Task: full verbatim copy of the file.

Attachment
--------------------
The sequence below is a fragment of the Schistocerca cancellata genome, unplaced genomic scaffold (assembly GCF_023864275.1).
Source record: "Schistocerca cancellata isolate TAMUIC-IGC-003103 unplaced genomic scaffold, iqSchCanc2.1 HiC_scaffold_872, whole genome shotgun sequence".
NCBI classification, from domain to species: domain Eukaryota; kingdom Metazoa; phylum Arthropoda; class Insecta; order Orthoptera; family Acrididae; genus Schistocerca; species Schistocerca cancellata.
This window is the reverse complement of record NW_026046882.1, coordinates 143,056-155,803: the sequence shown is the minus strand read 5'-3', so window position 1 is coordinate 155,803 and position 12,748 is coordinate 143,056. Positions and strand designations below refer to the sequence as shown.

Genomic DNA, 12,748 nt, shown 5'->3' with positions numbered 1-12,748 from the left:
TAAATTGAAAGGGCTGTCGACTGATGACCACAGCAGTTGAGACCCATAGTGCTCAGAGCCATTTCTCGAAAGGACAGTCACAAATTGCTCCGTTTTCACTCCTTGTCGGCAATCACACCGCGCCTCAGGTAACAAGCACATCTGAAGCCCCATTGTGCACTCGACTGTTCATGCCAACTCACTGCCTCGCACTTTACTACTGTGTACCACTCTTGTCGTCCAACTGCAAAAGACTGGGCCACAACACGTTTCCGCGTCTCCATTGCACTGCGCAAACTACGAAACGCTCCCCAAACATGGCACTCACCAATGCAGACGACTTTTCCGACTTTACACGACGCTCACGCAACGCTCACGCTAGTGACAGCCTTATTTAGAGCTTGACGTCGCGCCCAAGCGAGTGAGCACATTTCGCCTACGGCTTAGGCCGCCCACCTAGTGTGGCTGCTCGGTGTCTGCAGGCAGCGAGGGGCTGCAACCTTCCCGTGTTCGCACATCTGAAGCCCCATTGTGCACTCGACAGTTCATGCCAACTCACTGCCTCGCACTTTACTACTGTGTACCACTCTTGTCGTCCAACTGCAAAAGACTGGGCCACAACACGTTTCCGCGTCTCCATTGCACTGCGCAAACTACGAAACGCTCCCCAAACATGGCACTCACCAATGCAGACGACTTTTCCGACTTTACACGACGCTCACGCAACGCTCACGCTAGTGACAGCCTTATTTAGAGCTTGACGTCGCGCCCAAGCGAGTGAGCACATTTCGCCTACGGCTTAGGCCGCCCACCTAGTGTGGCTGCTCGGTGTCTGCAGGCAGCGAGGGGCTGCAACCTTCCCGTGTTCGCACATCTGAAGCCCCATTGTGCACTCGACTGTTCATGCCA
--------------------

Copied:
The sequence below is a fragment of the Schistocerca cancellata genome, unplaced genomic scaffold (assembly GCF_023864275.1).
Source record: "Schistocerca cancellata isolate TAMUIC-IGC-003103 unplaced genomic scaffold, iqSchCanc2.1 HiC_scaffold_872, whole genome shotgun sequence".
NCBI classification, from domain to species: domain Eukaryota; kingdom Metazoa; phylum Arthropoda; class Insecta; order Orthoptera; family Acrididae; genus Schistocerca; species Schistocerca cancellata.
This window is the reverse complement of record NW_026046882.1, coordinates 143,056-155,803: the sequence shown is the minus strand read 5'-3', so window position 1 is coordinate 155,803 and position 12,748 is coordinate 143,056. Positions and strand designations below refer to the sequence as shown.

Genomic DNA, 12,748 nt, shown 5'->3' with positions numbered 1-12,748 from the left:
TAAATTGAAAGGGCTGTCGACTGATGACCACAGCAGTTGAGACCCATAGTGCTCAGAGCCATTTCTCGAAAGGACAGTCACAAATTGCTCCGTTTTCACTCCTTGTCGGCAATCACACCGCGCCTCAGGTAACAAGCACATCTGAAGCCCCATTGTGCACTCGACTGTTCATGCCAACTCACTGCCTCGCACTTTACTACTGTGTACCACTCTTGTCGTCCAACTGCAAAAGACTGGGCCACAACACGTTTCCGCGTCTCCATTGCACTGCGCAAACTACGAAACGCTCCCCAAACATGGCACTCACCAATGCAGACGACTTTTCCGACTTTACACGACGCTCACGCAACGCTCACGCTAGTGACAGCCTTATTTAGAGCTTGACGTCGCGCCCAAGCGAGTGAGCACATTTCGCCTACGGCTTAGGCCGCCCACCTAGTGTGGCTGCTCGGTGTCTGCAGGCAGCGAGGGGCTGCAACCTTCCCGTGTTCGCACATCTGAAGCCCCATTGTGCACTCGACAGTTCATGCCAACTCACTGCCTCGCACTTTACTACTGTGTACCACTCTTGTCGTCCAACTGCAAAAGACTGGGCCACAACACGTTTCCGCGTCTCCATTGCACTGCGCAAACTACGAAACGCTCCCCAAACATGGCACTCACCAATGCAGACGACTTTTCCGACTTTACACGACGCTCACGCAACGCTCACGCTAGTGACAGCCTTATTTAGAGCTTGACGTCGCGCCCAAGCGAGTGAGCACATTTCGCCTACGGCTTAGGCCGCCCACCTAGTGTGGCTGCTCGGTGTCTGCAGGCAGCGAGGGGCTGCAACCTTCCCGTGTTCGCACATCTGAAGCCCCATTGTGCACTCGACTGTTCATGCCA